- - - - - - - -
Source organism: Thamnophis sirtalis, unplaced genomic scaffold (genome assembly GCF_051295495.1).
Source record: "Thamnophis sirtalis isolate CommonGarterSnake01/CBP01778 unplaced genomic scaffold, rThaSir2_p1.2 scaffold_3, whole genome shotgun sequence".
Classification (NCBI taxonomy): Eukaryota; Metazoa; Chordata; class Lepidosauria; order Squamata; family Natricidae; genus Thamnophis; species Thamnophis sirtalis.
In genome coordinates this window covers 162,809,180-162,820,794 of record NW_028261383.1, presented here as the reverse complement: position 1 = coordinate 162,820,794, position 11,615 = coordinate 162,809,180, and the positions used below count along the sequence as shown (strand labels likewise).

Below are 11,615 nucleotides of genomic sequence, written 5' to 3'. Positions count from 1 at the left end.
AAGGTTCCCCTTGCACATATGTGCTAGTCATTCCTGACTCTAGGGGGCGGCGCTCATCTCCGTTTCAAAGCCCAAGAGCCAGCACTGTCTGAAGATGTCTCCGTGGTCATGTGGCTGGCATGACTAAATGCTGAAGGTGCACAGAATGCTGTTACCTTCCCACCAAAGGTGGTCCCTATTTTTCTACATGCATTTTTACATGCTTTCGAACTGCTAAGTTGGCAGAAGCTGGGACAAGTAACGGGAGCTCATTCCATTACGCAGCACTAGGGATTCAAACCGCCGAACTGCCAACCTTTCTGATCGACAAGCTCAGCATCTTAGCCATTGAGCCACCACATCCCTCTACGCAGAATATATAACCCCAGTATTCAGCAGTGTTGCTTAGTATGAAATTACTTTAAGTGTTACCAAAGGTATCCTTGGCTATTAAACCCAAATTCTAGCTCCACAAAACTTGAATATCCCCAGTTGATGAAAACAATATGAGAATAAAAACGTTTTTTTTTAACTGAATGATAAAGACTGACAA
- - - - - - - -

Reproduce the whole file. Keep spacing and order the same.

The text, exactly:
Source organism: Thamnophis sirtalis, unplaced genomic scaffold (genome assembly GCF_051295495.1).
Source record: "Thamnophis sirtalis isolate CommonGarterSnake01/CBP01778 unplaced genomic scaffold, rThaSir2_p1.2 scaffold_3, whole genome shotgun sequence".
Classification (NCBI taxonomy): Eukaryota; Metazoa; Chordata; class Lepidosauria; order Squamata; family Natricidae; genus Thamnophis; species Thamnophis sirtalis.
In genome coordinates this window covers 162,809,180-162,820,794 of record NW_028261383.1, presented here as the reverse complement: position 1 = coordinate 162,820,794, position 11,615 = coordinate 162,809,180, and the positions used below count along the sequence as shown (strand labels likewise).

Below are 11,615 nucleotides of genomic sequence, written 5' to 3'. Positions count from 1 at the left end.
AAGGTTCCCCTTGCACATATGTGCTAGTCATTCCTGACTCTAGGGGGCGGCGCTCATCTCCGTTTCAAAGCCCAAGAGCCAGCACTGTCTGAAGATGTCTCCGTGGTCATGTGGCTGGCATGACTAAATGCTGAAGGTGCACAGAATGCTGTTACCTTCCCACCAAAGGTGGTCCCTATTTTTCTACATGCATTTTTACATGCTTTCGAACTGCTAAGTTGGCAGAAGCTGGGACAAGTAACGGGAGCTCATTCCATTACGCAGCACTAGGGATTCAAACCGCCGAACTGCCAACCTTTCTGATCGACAAGCTCAGCATCTTAGCCATTGAGCCACCACATCCCTCTACGCAGAATATATAACCCCAGTATTCAGCAGTGTTGCTTAGTATGAAATTACTTTAAGTGTTACCAAAGGTATCCTTGGCTATTAAACCCAAATTCTAGCTCCACAAAACTTGAATATCCCCAGTTGATGAAAACAATATGAGAATAAAAACGTTTTTTTTTAACTGAATGATAAAGACTGACAA